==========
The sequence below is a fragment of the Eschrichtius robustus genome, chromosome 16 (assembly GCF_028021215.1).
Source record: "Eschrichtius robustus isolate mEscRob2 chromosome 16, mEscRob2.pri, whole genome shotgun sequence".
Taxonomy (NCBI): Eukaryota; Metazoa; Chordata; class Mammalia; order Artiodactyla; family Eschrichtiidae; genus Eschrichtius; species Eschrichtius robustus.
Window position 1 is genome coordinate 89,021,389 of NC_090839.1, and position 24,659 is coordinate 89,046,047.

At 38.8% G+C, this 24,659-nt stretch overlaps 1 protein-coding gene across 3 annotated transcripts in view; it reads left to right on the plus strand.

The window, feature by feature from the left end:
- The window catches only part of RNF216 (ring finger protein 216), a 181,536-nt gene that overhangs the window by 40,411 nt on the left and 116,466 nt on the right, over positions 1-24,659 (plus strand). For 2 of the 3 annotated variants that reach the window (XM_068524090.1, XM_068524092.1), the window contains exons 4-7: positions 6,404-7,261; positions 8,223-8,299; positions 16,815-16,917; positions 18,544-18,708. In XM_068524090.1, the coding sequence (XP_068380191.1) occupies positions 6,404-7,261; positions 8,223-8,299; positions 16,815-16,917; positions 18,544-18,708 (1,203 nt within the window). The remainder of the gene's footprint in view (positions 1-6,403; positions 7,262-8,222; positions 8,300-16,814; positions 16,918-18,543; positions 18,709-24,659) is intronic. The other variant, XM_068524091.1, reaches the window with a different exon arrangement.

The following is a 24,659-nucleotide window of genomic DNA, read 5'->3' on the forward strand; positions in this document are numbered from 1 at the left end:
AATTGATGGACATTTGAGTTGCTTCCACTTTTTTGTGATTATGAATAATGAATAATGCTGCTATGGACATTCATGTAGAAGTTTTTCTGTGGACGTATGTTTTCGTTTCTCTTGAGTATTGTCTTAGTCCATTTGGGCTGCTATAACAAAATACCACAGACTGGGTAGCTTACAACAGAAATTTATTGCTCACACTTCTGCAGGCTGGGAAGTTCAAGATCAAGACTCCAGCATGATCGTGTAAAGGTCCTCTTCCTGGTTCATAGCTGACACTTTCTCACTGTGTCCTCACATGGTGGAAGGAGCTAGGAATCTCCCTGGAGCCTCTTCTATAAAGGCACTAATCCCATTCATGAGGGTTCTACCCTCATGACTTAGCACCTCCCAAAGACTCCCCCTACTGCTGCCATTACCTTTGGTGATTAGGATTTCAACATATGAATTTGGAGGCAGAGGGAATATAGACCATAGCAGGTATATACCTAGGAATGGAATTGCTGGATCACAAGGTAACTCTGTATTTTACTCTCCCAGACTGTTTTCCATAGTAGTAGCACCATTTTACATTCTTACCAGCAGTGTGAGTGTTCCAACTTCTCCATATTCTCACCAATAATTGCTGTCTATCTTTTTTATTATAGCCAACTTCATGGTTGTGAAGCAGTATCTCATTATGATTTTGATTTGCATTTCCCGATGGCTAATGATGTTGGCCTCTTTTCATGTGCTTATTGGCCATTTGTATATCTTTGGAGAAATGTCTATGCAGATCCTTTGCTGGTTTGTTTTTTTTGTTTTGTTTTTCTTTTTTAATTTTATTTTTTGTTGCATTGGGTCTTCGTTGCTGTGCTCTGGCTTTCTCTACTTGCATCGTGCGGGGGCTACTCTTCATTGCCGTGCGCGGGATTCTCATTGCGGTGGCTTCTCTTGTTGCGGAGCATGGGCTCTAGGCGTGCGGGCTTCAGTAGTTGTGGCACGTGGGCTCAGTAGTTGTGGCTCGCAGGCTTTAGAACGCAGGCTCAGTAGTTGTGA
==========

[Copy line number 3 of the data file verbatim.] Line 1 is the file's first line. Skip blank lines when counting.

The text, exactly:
Taxonomy (NCBI): Eukaryota; Metazoa; Chordata; class Mammalia; order Artiodactyla; family Eschrichtiidae; genus Eschrichtius; species Eschrichtius robustus.